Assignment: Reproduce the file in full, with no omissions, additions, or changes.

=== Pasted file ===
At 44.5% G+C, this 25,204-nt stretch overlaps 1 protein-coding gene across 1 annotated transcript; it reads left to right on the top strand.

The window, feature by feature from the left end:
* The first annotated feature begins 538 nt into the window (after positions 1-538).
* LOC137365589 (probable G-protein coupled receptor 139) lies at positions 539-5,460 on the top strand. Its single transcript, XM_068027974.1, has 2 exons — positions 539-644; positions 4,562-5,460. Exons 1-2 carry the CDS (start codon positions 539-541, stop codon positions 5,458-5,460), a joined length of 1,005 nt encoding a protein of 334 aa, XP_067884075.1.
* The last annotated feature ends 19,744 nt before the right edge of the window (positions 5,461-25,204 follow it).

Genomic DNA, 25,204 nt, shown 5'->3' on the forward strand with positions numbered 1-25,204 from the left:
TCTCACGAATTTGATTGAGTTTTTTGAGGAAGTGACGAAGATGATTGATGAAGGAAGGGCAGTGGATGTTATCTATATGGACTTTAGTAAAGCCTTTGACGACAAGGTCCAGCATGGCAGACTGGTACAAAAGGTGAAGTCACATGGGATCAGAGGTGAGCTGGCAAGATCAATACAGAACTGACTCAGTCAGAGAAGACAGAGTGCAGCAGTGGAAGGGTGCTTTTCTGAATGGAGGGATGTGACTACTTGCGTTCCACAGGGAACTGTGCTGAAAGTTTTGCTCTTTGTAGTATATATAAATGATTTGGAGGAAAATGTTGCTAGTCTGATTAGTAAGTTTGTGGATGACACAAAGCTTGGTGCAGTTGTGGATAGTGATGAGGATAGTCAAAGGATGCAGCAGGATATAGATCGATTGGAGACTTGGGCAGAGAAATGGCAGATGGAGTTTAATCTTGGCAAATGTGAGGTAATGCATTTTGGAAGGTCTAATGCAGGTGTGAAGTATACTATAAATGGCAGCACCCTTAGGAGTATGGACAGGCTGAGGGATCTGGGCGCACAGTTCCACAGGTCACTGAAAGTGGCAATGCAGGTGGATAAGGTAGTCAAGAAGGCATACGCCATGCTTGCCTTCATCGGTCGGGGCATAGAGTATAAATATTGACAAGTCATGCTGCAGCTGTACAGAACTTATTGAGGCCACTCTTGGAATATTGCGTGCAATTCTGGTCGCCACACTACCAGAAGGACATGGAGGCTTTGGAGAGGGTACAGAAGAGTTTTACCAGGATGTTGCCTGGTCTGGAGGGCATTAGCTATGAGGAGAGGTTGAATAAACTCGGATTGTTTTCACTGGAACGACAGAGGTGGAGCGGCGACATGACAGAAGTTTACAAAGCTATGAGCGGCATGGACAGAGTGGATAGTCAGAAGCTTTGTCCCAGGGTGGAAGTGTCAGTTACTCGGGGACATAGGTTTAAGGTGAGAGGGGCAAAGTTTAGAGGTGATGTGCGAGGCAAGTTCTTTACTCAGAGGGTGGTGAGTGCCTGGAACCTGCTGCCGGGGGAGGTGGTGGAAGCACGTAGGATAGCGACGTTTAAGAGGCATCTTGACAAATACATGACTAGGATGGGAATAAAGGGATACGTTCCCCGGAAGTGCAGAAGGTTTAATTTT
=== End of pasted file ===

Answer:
At 44.5% G+C, this 25,204-nt stretch overlaps 1 protein-coding gene across 1 annotated transcript; it reads left to right on the top strand.

The window, feature by feature from the left end:
* The first annotated feature begins 538 nt into the window (after positions 1-538).
* LOC137365589 (probable G-protein coupled receptor 139) lies at positions 539-5,460 on the top strand. Its single transcript, XM_068027974.1, has 2 exons — positions 539-644; positions 4,562-5,460. Exons 1-2 carry the CDS (start codon positions 539-541, stop codon positions 5,458-5,460), a joined length of 1,005 nt encoding a protein of 334 aa, XP_067884075.1.
* The last annotated feature ends 19,744 nt before the right edge of the window (positions 5,461-25,204 follow it).

Genomic DNA, 25,204 nt, shown 5'->3' on the forward strand with positions numbered 1-25,204 from the left:
TCTCACGAATTTGATTGAGTTTTTTGAGGAAGTGACGAAGATGATTGATGAAGGAAGGGCAGTGGATGTTATCTATATGGACTTTAGTAAAGCCTTTGACGACAAGGTCCAGCATGGCAGACTGGTACAAAAGGTGAAGTCACATGGGATCAGAGGTGAGCTGGCAAGATCAATACAGAACTGACTCAGTCAGAGAAGACAGAGTGCAGCAGTGGAAGGGTGCTTTTCTGAATGGAGGGATGTGACTACTTGCGTTCCACAGGGAACTGTGCTGAAAGTTTTGCTCTTTGTAGTATATATAAATGATTTGGAGGAAAATGTTGCTAGTCTGATTAGTAAGTTTGTGGATGACACAAAGCTTGGTGCAGTTGTGGATAGTGATGAGGATAGTCAAAGGATGCAGCAGGATATAGATCGATTGGAGACTTGGGCAGAGAAATGGCAGATGGAGTTTAATCTTGGCAAATGTGAGGTAATGCATTTTGGAAGGTCTAATGCAGGTGTGAAGTATACTATAAATGGCAGCACCCTTAGGAGTATGGACAGGCTGAGGGATCTGGGCGCACAGTTCCACAGGTCACTGAAAGTGGCAATGCAGGTGGATAAGGTAGTCAAGAAGGCATACGCCATGCTTGCCTTCATCGGTCGGGGCATAGAGTATAAATATTGACAAGTCATGCTGCAGCTGTACAGAACTTATTGAGGCCACTCTTGGAATATTGCGTGCAATTCTGGTCGCCACACTACCAGAAGGACATGGAGGCTTTGGAGAGGGTACAGAAGAGTTTTACCAGGATGTTGCCTGGTCTGGAGGGCATTAGCTATGAGGAGAGGTTGAATAAACTCGGATTGTTTTCACTGGAACGACAGAGGTGGAGCGGCGACATGACAGAAGTTTACAAAGCTATGAGCGGCATGGACAGAGTGGATAGTCAGAAGCTTTGTCCCAGGGTGGAAGTGTCAGTTACTCGGGGACATAGGTTTAAGGTGAGAGGGGCAAAGTTTAGAGGTGATGTGCGAGGCAAGTTCTTTACTCAGAGGGTGGTGAGTGCCTGGAACCTGCTGCCGGGGGAGGTGGTGGAAGCACGTAGGATAGCGACGTTTAAGAGGCATCTTGACAAATACATGACTAGGATGGGAATAAAGGGATACGTTCCCCGGAAGTGCAGAAGGTTTAATTTT